(b) where the goods are delivered by the supplier to a recipient or any other person on the direction of a third person, whether acting as an agent or otherwise, before or during the movement of goods, either by way of transfer of documents of title to the goods or otherwise, it shall be deemed that the said third person has received the goods and the place of supply of such goods shall be the principal place of business of such person;

In GST Regime, the place of supply of goods is an important factor to determine whether the transaction is interstate or intrastate, and accordingly, the applicable taxes can be levied.

if the goods are supplied by the supplier to the recipient at the direction of a third person, it will be deemed that the third person has received the goods, and the place of supply will be the principal place of business of the such third person.

In both cases, CGST, SGST/UTGST, or IGST is levied to the respective recipients of both supplies depending on their places of business. The following examples show how the place of business can be determined for various scenarios.


The department in its “press issue* released on 23rd April 2018 addressed the issues regarding the “Bill To Ship To” for e-Way Bill and clarified that as per the CGST Rules, 2017 either of the party can generate the e-Way Bill and that only one e-Way Bill is required to be generated. The person generating the e-way bill will mention the details of his tax invoice

A number of representations have been received seeking clarifications in relation to the requirement of an e-Way Bill for the “Bill To Ship To” model of supplies.

1. In a typical “Bill to Ship To” model of supply, there are three persons involved in a transaction, namely:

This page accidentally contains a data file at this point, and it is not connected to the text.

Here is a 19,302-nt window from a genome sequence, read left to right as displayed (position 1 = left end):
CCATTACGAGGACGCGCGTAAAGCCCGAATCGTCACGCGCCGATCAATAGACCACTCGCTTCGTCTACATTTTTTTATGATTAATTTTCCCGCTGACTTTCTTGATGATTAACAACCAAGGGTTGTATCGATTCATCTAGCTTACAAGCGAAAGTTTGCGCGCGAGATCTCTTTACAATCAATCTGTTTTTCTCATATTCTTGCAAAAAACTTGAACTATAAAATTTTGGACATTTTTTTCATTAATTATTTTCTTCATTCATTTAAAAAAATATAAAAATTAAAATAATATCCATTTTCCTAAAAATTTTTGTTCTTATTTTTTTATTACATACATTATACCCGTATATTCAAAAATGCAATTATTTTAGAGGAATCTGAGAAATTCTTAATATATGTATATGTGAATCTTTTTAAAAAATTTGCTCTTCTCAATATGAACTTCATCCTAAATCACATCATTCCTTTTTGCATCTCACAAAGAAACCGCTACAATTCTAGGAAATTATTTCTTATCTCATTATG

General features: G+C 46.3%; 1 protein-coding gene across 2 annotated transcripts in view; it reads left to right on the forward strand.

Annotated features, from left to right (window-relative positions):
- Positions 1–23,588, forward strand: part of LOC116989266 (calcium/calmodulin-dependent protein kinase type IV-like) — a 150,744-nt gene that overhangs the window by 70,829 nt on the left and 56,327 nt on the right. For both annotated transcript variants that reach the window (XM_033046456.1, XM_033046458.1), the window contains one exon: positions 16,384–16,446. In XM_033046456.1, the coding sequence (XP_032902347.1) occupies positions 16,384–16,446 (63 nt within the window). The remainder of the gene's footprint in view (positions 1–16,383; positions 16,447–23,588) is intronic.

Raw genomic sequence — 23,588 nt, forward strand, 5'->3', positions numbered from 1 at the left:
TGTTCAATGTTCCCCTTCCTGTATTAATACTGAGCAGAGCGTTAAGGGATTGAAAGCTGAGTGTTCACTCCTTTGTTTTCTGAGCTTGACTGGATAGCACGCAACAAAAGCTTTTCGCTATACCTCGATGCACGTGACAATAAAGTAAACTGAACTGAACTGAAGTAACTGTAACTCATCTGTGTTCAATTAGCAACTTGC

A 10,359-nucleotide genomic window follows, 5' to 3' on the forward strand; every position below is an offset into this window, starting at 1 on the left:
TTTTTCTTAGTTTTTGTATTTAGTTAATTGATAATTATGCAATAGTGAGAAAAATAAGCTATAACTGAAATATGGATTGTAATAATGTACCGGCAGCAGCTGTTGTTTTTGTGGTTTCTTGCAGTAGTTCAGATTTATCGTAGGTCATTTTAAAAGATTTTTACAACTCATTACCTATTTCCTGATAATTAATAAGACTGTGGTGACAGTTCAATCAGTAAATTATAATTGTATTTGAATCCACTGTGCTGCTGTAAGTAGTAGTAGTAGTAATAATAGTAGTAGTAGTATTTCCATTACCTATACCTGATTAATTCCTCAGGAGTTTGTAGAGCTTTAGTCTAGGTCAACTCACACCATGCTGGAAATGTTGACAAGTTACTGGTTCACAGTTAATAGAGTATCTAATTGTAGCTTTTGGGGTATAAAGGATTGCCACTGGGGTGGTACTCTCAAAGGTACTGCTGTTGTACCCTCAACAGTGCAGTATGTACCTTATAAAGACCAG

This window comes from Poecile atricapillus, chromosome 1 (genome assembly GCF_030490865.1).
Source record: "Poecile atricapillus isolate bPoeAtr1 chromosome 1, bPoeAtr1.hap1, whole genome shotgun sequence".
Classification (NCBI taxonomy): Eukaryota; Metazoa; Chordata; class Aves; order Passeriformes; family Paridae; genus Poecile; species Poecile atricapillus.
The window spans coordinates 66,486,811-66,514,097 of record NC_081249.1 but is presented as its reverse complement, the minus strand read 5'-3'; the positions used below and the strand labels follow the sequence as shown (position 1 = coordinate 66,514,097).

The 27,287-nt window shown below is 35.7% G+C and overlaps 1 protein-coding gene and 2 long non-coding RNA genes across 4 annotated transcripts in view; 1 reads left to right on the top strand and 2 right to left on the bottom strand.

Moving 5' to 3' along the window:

‘A’ is the person who has ordered ‘B’ to send goods directly to ‘C’.

‘B’ is the person who is sending goods directly to ‘C’ on behalf of ‘A’

‘C’ is the recipient of goods.

2. In this complete scenario two supplies are involved and accordingly two tax invoices are required to be issued:

Invoice -1 which would be issued by ‘B’ to ‘A’.

Invoice -2 which would be issued by ‘A’ to ‘C’.

3. Queries have been raised as to who would generate the e-Way Bill for the movement of goods which is taking place from ‘B’ to ‘C’ on behalf of ‘A’. It is clarified that as per the CGST Rules, 2017 either ‘A’ or ‘B’ can generate the e-Way Bill but it may be noted that only one e-Way Bill is required to be generated.


There are three parties involved in BILL TO SHIP TO Transaction. One is Supplier (Consignor). Second Consignee and third the Receiver of goods. Supplier issued to tax invoice to Consignee and Consignee will eligible for ITC on Tax invoice from Supplier. In the case of a third party (Receiver) is eligible for ITC on the invoice issued to them by Consignee.

In the case of  Umax Packaging (A unit of Uma Polymers Ltd.), In re [2018] (AAR- RAJASTHAN) cleared by the department that consignee under whose instructions goods are supplied to the recipient can take ITC of GST charged by the supplier and in turn charge, GST to final recipient in the “bill to ship to” the transaction under section 10(1)(b) of IGST Act.


As an understanding of e-way bills, it is clear that they should be issued by the supplier only because he is responsible for the supply of goods. In the case of “BILL TO SHIP TO” the government already cleared that the supplier e-way bill is sufficient for the movement of goods and a copy of the Tax invoice of the Supplier is sufficient for this.  Transaction between Consignee and Third Party only sending of Tax Invoice.  After issuing of Press release government cleared the most important doubt of the field Inspector of GST as they seize the vehicle based on the difference in values or differences in address. Now the picture is cleared by the department only one e-way bill from Supplier will be issued in case of “BILL TO SHIP TO” Transactions.